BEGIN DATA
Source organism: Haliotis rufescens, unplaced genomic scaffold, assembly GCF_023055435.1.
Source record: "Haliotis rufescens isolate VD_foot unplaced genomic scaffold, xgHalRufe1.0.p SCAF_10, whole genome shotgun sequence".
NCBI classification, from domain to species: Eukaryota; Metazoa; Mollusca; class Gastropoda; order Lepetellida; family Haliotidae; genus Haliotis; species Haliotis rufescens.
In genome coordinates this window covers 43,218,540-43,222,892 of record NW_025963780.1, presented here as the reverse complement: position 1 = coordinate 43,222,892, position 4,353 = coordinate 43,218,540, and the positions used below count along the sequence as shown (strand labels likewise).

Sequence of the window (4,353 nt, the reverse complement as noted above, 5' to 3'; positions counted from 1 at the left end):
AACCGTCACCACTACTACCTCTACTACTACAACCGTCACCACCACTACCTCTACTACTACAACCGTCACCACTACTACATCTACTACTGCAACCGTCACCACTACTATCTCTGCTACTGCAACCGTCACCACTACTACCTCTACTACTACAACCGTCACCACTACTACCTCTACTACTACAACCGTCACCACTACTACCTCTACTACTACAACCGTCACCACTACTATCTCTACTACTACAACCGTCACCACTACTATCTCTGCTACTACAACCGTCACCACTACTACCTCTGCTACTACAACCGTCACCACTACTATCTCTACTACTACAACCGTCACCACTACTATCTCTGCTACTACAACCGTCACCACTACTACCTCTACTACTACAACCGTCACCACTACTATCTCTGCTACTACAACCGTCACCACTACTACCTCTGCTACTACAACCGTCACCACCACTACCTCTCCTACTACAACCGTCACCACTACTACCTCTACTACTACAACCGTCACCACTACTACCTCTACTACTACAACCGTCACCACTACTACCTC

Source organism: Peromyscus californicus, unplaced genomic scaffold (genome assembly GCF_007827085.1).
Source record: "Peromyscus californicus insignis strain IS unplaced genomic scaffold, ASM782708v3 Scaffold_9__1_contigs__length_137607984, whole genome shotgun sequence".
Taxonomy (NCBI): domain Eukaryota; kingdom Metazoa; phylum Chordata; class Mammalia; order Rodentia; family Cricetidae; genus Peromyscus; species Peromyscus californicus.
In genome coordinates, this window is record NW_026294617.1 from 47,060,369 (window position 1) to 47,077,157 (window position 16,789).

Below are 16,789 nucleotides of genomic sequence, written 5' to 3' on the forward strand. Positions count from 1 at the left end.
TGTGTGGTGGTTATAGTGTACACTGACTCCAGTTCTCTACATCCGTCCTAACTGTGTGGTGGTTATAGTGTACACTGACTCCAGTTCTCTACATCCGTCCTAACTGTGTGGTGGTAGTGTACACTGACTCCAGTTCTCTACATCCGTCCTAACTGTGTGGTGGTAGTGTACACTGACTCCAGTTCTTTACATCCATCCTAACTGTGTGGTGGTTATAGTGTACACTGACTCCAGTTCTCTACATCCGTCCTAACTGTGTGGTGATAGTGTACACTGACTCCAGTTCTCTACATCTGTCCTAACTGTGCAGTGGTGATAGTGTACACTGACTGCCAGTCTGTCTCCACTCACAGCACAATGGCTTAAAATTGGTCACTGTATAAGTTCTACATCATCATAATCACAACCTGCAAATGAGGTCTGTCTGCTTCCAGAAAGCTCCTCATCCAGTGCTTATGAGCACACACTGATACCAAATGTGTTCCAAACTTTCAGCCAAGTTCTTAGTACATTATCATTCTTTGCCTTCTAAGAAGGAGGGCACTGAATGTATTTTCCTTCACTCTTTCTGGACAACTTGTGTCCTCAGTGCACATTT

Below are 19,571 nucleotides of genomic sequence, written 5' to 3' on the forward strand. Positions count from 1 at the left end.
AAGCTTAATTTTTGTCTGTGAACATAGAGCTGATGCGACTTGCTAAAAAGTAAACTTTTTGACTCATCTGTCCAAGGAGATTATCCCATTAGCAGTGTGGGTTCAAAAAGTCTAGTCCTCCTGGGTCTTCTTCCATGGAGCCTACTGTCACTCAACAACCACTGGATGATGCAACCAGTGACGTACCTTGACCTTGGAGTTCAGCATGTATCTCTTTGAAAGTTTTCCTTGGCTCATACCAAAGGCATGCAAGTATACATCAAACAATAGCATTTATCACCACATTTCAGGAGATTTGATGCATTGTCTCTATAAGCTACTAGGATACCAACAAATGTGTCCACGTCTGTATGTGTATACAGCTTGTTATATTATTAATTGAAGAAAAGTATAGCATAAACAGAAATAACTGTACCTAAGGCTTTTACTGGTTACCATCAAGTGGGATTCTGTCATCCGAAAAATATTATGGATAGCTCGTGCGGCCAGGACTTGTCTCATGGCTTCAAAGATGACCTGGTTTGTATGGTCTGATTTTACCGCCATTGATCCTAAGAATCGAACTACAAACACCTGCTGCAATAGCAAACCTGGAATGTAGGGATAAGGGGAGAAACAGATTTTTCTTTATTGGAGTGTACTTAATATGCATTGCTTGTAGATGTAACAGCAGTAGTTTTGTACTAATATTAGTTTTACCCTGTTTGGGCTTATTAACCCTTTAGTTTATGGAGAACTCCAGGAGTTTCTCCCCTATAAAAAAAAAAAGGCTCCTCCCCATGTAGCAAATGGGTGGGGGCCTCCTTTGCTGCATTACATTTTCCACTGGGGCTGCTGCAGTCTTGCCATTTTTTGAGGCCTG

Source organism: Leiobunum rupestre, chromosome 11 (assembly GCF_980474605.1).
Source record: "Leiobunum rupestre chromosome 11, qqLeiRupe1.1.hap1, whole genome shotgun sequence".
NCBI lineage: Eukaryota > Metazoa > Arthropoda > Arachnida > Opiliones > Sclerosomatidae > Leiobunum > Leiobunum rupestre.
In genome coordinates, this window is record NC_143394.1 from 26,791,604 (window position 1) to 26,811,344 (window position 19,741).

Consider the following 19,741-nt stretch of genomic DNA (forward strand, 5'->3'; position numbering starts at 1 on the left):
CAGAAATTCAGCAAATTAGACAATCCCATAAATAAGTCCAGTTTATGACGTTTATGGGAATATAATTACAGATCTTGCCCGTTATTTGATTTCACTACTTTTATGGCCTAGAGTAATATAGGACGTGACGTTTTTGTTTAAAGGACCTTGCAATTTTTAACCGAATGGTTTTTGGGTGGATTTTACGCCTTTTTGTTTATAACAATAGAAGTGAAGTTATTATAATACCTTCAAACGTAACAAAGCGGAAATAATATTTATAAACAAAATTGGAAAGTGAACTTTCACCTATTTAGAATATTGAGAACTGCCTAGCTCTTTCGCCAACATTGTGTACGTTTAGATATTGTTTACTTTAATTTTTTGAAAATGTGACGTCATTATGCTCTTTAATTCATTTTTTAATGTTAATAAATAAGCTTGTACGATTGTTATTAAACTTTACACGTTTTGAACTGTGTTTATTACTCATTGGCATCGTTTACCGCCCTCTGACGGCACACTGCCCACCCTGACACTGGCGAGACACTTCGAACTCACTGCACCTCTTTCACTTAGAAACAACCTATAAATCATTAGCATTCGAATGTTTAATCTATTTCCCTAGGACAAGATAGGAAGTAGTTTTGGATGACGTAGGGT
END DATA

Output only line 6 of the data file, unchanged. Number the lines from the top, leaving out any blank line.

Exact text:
AACCGTCACCACTACTACCTCTACTACTACAACCGTCACCACCACTACCTCTACTACTACAACCGTCACCACTACTACATCTACTACTGCAACCGTCACCACTACTATCTCTGCTACTGCAACCGTCACCACTACTACCTCTACTACTACAACCGTCACCACTACTACCTCTACTACTACAACCGTCACCACTACTACCTCTACTACTACAACCGTCACCACTACTATCTCTACTACTACAACCGTCACCACTACTATCTCTGCTACTACAACCGTCACCACTACTACCTCTGCTACTACAACCGTCACCACTACTATCTCTACTACTACAACCGTCACCACTACTATCTCTGCTACTACAACCGTCACCACTACTACCTCTACTACTACAACCGTCACCACTACTATCTCTGCTACTACAACCGTCACCACTACTACCTCTGCTACTACAACCGTCACCACCACTACCTCTCCTACTACAACCGTCACCACTACTACCTCTACTACTACAACCGTCACCACTACTACCTCTACTACTACAACCGTCACCACTACTACCTC